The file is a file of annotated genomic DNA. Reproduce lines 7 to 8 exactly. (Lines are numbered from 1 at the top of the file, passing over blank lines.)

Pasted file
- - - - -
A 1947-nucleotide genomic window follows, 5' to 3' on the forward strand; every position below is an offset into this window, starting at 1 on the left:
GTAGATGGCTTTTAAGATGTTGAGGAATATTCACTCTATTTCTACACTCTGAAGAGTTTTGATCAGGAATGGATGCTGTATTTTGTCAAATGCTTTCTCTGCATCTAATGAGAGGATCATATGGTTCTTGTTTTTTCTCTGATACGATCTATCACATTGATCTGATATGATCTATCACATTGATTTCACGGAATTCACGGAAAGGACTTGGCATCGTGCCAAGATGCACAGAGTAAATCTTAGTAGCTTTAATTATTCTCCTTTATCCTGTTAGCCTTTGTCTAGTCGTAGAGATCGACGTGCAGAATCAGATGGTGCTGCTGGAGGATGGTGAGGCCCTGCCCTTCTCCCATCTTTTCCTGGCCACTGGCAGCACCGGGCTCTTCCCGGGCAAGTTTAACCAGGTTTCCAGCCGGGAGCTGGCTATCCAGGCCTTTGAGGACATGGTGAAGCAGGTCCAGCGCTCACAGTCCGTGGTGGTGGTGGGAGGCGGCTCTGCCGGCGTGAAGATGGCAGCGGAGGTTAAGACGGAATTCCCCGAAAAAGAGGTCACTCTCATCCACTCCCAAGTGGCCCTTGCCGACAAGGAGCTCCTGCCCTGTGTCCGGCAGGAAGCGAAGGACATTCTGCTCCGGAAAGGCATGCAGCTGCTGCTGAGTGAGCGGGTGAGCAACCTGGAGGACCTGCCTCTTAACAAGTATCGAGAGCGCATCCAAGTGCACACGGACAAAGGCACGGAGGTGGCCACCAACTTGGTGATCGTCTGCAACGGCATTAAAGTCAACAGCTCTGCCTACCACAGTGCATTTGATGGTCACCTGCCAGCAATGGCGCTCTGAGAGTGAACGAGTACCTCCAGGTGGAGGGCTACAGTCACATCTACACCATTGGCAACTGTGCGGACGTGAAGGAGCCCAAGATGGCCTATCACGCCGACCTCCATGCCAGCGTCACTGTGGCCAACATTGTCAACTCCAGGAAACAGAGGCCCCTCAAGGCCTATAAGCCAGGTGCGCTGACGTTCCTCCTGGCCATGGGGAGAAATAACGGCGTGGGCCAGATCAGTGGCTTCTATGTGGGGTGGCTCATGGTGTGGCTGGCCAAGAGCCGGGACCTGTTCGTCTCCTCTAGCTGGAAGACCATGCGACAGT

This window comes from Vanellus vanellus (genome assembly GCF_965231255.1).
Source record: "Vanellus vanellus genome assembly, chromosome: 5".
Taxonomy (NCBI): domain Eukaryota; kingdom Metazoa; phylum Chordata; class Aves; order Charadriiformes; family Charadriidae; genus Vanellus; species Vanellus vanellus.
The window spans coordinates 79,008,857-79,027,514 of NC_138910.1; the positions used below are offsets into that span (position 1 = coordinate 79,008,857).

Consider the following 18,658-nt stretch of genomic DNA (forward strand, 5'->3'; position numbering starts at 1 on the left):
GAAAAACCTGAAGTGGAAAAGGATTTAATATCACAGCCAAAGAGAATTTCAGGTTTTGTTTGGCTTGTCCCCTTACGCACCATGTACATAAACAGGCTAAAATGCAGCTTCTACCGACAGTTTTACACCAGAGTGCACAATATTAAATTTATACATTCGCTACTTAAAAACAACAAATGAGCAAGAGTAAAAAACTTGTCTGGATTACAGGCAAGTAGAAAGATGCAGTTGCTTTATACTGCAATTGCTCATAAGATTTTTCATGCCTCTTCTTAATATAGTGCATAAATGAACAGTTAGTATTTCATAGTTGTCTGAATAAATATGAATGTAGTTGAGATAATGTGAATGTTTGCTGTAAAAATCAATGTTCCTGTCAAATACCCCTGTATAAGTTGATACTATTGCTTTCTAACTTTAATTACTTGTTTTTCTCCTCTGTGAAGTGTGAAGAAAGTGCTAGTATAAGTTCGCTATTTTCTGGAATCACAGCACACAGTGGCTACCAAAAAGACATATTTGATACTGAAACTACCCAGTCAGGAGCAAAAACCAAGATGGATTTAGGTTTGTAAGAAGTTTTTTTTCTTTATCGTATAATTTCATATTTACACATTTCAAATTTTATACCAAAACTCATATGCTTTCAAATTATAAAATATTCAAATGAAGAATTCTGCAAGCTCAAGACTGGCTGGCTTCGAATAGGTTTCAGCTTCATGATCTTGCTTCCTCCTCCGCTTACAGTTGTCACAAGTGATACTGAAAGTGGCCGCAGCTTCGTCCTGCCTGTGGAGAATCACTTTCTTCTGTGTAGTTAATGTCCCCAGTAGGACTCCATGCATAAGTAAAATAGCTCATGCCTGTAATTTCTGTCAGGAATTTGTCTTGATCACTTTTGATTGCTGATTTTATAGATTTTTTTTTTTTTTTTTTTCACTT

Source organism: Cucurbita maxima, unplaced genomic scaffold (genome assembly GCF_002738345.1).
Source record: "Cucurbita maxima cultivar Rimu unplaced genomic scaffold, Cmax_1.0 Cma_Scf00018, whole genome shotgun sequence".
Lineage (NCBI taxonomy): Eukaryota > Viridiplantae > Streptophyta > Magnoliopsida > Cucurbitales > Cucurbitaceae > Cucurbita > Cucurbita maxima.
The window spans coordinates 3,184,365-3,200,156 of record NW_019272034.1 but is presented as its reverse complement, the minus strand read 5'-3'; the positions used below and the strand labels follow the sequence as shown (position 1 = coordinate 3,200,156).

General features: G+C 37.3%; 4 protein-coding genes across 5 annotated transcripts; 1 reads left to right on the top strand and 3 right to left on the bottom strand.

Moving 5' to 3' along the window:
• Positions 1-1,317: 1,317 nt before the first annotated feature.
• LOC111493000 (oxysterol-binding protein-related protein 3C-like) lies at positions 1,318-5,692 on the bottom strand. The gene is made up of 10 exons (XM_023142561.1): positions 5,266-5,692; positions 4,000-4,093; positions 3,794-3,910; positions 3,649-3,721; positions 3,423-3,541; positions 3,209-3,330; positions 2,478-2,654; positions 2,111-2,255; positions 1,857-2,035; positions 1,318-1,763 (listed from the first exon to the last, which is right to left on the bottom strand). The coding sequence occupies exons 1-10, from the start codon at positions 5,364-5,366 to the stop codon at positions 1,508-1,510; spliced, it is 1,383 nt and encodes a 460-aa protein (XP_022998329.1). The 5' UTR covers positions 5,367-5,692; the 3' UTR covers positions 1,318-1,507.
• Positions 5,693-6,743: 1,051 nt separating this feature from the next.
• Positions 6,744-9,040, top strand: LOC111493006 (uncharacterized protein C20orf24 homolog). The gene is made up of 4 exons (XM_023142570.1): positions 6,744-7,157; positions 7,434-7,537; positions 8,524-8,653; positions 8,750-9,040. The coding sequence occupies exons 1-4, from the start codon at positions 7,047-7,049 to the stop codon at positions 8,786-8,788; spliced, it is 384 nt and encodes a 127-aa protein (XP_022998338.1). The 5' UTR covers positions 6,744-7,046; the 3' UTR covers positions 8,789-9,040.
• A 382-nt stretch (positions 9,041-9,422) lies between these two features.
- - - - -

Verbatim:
Consider the following 18,658-nt stretch of genomic DNA (forward strand, 5'->3'; position numbering starts at 1 on the left):
GAAAAACCTGAAGTGGAAAAGGATTTAATATCACAGCCAAAGAGAATTTCAGGTTTTGTTTGGCTTGTCCCCTTACGCACCATGTACATAAACAGGCTAAAATGCAGCTTCTACCGACAGTTTTACACCAGAGTGCACAATATTAAATTTATACATTCGCTACTTAAAAACAACAAATGAGCAAGAGTAAAAAACTTGTCTGGATTACAGGCAAGTAGAAAGATGCAGTTGCTTTATACTGCAATTGCTCATAAGATTTTTCATGCCTCTTCTTAATATAGTGCATAAATGAACAGTTAGTATTTCATAGTTGTCTGAATAAATATGAATGTAGTTGAGATAATGTGAATGTTTGCTGTAAAAATCAATGTTCCTGTCAAATACCCCTGTATAAGTTGATACTATTGCTTTCTAACTTTAATTACTTGTTTTTCTCCTCTGTGAAGTGTGAAGAAAGTGCTAGTATAAGTTCGCTATTTTCTGGAATCACAGCACACAGTGGCTACCAAAAAGACATATTTGATACTGAAACTACCCAGTCAGGAGCAAAAACCAAGATGGATTTAGGTTTGTAAGAAGTTTTTTTTCTTTATCGTATAATTTCATATTTACACATTTCAAATTTTATACCAAAACTCATATGCTTTCAAATTATAAAATATTCAAATGAAGAATTCTGCAAGCTCAAGACTGGCTGGCTTCGAATAGGTTTCAGCTTCATGATCTTGCTTCCTCCTCCGCTTACAGTTGTCACAAGTGATACTGAAAGTGGCCGCAGCTTCGTCCTGCCTGTGGAGAATCACTTTCTTCTGTGTAGTTAATGTCCCCAGTAGGACTCCATGCATAAGTAAAATAGCTCATGCCTGTAATTTCTGTCAGGAATTTGTCTTGATCACTTTTGATTGCTGATTTTATAGATTTTTTTTTTTTTTTTTTTCACTT